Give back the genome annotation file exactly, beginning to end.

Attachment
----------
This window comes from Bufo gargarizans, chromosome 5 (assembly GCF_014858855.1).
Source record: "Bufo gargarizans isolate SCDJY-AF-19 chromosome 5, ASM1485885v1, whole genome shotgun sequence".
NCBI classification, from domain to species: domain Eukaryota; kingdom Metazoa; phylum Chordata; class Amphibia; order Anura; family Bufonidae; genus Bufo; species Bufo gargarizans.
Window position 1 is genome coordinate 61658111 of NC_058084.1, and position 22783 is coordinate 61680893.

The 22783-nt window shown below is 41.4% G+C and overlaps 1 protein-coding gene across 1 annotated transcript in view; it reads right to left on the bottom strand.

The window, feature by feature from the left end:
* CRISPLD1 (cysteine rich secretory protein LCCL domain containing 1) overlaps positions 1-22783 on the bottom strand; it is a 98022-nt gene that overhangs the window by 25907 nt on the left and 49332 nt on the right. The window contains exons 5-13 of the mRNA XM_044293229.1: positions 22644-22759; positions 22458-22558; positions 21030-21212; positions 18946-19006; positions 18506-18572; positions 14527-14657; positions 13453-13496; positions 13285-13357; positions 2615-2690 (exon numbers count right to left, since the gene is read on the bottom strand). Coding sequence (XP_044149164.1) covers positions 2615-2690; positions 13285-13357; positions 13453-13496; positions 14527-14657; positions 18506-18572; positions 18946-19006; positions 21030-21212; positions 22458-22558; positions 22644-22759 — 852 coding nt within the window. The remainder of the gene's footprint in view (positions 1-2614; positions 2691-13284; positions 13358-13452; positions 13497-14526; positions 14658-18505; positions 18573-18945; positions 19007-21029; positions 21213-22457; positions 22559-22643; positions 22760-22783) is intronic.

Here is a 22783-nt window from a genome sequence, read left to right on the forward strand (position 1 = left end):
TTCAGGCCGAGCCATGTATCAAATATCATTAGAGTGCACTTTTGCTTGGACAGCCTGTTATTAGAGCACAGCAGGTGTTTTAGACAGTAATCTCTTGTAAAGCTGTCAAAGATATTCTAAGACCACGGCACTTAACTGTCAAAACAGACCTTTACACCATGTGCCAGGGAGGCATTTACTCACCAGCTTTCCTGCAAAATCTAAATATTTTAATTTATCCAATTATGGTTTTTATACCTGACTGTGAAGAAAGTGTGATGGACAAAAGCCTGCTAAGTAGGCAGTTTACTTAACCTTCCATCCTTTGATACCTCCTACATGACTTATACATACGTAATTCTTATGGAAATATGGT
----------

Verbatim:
This window comes from Bufo gargarizans, chromosome 5 (assembly GCF_014858855.1).
Source record: "Bufo gargarizans isolate SCDJY-AF-19 chromosome 5, ASM1485885v1, whole genome shotgun sequence".
NCBI classification, from domain to species: domain Eukaryota; kingdom Metazoa; phylum Chordata; class Amphibia; order Anura; family Bufonidae; genus Bufo; species Bufo gargarizans.
Window position 1 is genome coordinate 61658111 of NC_058084.1, and position 22783 is coordinate 61680893.

The 22783-nt window shown below is 41.4% G+C and overlaps 1 protein-coding gene across 1 annotated transcript in view; it reads right to left on the bottom strand.

The window, feature by feature from the left end:
* CRISPLD1 (cysteine rich secretory protein LCCL domain containing 1) overlaps positions 1-22783 on the bottom strand; it is a 98022-nt gene that overhangs the window by 25907 nt on the left and 49332 nt on the right. The window contains exons 5-13 of the mRNA XM_044293229.1: positions 22644-22759; positions 22458-22558; positions 21030-21212; positions 18946-19006; positions 18506-18572; positions 14527-14657; positions 13453-13496; positions 13285-13357; positions 2615-2690 (exon numbers count right to left, since the gene is read on the bottom strand). Coding sequence (XP_044149164.1) covers positions 2615-2690; positions 13285-13357; positions 13453-13496; positions 14527-14657; positions 18506-18572; positions 18946-19006; positions 21030-21212; positions 22458-22558; positions 22644-22759 — 852 coding nt within the window. The remainder of the gene's footprint in view (positions 1-2614; positions 2691-13284; positions 13358-13452; positions 13497-14526; positions 14658-18505; positions 18573-18945; positions 19007-21029; positions 21213-22457; positions 22559-22643; positions 22760-22783) is intronic.

Here is a 22783-nt window from a genome sequence, read left to right on the forward strand (position 1 = left end):
TTCAGGCCGAGCCATGTATCAAATATCATTAGAGTGCACTTTTGCTTGGACAGCCTGTTATTAGAGCACAGCAGGTGTTTTAGACAGTAATCTCTTGTAAAGCTGTCAAAGATATTCTAAGACCACGGCACTTAACTGTCAAAACAGACCTTTACACCATGTGCCAGGGAGGCATTTACTCACCAGCTTTCCTGCAAAATCTAAATATTTTAATTTATCCAATTATGGTTTTTATACCTGACTGTGAAGAAAGTGTGATGGACAAAAGCCTGCTAAGTAGGCAGTTTACTTAACCTTCCATCCTTTGATACCTCCTACATGACTTATACATACGTAATTCTTATGGAAATATGGT